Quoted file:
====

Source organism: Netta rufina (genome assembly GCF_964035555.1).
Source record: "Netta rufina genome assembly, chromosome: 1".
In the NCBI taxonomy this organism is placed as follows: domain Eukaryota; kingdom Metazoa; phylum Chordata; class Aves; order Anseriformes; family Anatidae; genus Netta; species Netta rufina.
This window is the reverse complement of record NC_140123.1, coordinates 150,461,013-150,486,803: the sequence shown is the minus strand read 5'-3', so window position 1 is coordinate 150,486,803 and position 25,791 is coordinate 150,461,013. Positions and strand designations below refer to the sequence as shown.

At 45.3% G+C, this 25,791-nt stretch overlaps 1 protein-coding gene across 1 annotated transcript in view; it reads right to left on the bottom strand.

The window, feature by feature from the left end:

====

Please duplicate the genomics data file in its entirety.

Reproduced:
Source organism: Netta rufina (genome assembly GCF_964035555.1).
Source record: "Netta rufina genome assembly, chromosome: 1".
In the NCBI taxonomy this organism is placed as follows: domain Eukaryota; kingdom Metazoa; phylum Chordata; class Aves; order Anseriformes; family Anatidae; genus Netta; species Netta rufina.
This window is the reverse complement of record NC_140123.1, coordinates 150,461,013-150,486,803: the sequence shown is the minus strand read 5'-3', so window position 1 is coordinate 150,486,803 and position 25,791 is coordinate 150,461,013. Positions and strand designations below refer to the sequence as shown.

At 45.3% G+C, this 25,791-nt stretch overlaps 1 protein-coding gene across 1 annotated transcript in view; it reads right to left on the bottom strand.

The window, feature by feature from the left end: